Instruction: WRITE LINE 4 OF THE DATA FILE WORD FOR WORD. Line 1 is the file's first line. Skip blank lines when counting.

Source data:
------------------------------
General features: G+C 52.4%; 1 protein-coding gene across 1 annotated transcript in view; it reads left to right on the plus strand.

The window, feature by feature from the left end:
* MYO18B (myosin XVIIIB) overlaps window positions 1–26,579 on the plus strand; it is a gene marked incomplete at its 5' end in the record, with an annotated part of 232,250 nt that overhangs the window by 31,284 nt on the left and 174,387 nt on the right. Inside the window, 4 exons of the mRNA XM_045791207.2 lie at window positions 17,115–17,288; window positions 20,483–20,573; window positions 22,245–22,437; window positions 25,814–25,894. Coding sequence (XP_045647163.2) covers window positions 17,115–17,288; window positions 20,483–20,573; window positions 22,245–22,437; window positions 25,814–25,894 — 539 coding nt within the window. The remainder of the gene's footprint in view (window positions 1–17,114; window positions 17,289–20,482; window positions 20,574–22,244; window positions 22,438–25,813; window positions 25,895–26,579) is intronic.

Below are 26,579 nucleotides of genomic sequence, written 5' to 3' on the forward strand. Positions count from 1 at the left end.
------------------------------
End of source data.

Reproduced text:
Below are 26,579 nucleotides of genomic sequence, written 5' to 3' on the forward strand. Positions count from 1 at the left end.